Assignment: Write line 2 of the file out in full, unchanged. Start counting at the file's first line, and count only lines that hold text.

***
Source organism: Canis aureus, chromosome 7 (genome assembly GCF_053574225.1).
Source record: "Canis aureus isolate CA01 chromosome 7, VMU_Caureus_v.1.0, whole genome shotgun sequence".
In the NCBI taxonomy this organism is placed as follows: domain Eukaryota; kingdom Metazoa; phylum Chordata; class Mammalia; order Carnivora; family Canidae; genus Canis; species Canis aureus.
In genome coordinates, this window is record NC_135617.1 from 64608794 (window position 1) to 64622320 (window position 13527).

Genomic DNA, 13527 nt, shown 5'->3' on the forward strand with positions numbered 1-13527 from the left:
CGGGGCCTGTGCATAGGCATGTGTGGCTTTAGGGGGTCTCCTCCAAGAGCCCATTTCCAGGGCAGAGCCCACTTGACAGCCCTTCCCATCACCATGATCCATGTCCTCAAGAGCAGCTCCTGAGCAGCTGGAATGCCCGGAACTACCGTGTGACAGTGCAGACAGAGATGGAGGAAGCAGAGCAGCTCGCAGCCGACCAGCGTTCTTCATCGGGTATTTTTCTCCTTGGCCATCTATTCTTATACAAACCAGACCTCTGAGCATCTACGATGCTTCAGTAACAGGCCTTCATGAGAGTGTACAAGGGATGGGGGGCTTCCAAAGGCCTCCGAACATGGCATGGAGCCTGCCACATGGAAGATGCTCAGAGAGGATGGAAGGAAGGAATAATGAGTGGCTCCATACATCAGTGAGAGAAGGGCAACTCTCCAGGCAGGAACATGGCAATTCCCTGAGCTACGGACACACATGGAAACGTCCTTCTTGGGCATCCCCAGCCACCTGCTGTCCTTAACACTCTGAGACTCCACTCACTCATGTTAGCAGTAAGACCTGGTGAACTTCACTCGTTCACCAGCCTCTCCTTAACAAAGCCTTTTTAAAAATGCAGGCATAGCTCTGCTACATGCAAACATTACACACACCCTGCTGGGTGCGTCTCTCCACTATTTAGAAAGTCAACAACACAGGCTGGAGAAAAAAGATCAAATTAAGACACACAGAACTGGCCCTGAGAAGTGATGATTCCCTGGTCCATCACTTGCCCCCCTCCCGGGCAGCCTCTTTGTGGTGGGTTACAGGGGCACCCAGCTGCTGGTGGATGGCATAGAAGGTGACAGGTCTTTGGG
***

Source record: "Canis aureus isolate CA01 chromosome 7, VMU_Caureus_v.1.0, whole genome shotgun sequence".